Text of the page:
While the work behind the Nobel Prize and its significance in science is usually obvious, that isn’t the case with this year’s award in physics, says UWindsor professor Eugene Kim.
He will explain the science behind the prize Thursday in a free public lecture entitled “Pretzels, Bagels and Cinnamon Buns: Why Kosterlitz, Thouless and Haldane were awarded the 2016 Nobel Prize in Physics.”
The committee named J. Michael Kosterlitz, Duncan Haldane, David J. Thouless for their “theoretical discoveries of phase transitions and topological phases of matter.” Dr. Kim has aimed his talk at a general audience, accessible to high school students, members of the campus community and the general public.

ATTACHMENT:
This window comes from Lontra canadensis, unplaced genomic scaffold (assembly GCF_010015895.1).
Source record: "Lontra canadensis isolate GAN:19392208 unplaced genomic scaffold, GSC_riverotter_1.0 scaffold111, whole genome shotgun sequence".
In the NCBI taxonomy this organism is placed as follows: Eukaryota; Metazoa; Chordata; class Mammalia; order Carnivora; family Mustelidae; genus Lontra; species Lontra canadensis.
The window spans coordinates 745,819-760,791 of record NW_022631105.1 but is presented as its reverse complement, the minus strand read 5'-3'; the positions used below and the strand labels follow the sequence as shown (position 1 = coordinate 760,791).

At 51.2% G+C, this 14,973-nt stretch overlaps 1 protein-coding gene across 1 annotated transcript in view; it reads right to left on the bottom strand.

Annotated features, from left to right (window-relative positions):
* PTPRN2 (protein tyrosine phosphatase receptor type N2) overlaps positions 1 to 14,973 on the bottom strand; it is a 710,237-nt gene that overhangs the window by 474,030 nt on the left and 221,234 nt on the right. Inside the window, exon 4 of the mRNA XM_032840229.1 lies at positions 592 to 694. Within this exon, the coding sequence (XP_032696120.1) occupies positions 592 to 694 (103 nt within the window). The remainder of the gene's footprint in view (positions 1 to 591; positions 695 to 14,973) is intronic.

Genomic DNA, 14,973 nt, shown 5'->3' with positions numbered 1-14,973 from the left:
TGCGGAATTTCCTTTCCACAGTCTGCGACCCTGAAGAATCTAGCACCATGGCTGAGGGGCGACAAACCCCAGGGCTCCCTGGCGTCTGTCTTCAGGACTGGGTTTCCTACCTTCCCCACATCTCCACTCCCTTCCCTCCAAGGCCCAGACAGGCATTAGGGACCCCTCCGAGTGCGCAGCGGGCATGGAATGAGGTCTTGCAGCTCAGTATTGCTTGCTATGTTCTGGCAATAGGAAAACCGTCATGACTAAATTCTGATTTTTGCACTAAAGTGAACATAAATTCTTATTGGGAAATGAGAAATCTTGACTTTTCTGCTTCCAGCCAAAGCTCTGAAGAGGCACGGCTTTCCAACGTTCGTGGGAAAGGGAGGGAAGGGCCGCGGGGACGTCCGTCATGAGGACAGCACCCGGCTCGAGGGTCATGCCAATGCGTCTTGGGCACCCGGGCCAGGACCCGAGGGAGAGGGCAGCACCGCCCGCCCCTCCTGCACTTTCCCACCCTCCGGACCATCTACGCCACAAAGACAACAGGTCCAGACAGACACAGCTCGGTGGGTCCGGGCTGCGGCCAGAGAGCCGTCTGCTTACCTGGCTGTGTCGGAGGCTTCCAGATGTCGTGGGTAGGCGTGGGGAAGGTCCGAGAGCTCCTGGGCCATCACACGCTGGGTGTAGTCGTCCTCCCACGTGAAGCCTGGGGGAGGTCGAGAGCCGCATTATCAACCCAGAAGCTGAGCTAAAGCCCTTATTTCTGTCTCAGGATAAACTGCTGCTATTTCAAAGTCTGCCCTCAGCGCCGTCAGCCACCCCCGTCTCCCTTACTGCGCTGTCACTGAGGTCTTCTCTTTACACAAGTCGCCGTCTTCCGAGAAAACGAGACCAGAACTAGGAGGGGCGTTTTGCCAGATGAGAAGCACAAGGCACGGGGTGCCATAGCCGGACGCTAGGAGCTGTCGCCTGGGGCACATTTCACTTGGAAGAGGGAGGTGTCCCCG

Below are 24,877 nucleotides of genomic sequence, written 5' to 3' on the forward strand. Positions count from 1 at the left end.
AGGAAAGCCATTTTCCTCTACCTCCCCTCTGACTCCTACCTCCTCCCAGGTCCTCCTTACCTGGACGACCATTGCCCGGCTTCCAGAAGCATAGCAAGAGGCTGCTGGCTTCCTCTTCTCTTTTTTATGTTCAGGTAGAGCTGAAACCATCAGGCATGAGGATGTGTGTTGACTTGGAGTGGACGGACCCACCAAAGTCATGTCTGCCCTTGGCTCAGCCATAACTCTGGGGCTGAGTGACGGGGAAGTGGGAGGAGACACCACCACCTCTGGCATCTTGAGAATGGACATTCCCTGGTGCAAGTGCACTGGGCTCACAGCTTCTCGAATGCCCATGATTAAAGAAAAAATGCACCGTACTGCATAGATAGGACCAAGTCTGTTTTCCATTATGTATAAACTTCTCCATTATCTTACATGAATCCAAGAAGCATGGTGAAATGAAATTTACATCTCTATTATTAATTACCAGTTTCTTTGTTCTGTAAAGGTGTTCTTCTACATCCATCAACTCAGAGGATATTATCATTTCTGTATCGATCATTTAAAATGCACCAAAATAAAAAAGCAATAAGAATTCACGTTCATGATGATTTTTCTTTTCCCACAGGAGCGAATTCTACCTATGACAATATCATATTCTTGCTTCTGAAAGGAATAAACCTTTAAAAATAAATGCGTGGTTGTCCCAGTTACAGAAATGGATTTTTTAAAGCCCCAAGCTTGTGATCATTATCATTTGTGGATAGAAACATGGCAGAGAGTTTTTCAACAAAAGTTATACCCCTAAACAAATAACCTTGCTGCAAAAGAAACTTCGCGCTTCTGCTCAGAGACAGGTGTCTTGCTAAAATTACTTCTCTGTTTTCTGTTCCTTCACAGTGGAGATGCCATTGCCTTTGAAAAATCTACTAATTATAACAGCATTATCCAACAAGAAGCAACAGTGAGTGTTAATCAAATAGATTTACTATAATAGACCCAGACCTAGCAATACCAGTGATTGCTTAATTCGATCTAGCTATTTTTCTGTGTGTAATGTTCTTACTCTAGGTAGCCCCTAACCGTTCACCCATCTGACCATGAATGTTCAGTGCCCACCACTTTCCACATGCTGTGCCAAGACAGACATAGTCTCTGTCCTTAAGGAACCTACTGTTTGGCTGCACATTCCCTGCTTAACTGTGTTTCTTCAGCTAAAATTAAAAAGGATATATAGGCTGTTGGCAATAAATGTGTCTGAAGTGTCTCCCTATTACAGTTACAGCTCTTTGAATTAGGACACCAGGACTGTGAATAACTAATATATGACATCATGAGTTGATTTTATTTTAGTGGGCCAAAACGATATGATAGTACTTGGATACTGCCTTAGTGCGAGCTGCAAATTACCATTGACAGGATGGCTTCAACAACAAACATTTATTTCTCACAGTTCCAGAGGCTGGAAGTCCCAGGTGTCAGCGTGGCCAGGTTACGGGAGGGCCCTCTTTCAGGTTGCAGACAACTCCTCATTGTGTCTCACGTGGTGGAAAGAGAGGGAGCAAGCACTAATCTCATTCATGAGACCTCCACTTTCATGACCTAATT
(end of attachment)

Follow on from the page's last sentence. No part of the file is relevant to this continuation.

“I will explain the physics behind this year’s Nobel Prize, namely what phase transitions and topological phases are,” he says. “I will put the work of the recipients in context and explain why the committee deemed their contributions worthy of the prize.”
The event, hosted by the physics department, is set for 4 p.m. November 17 in the Oak Room, Vanier Hall.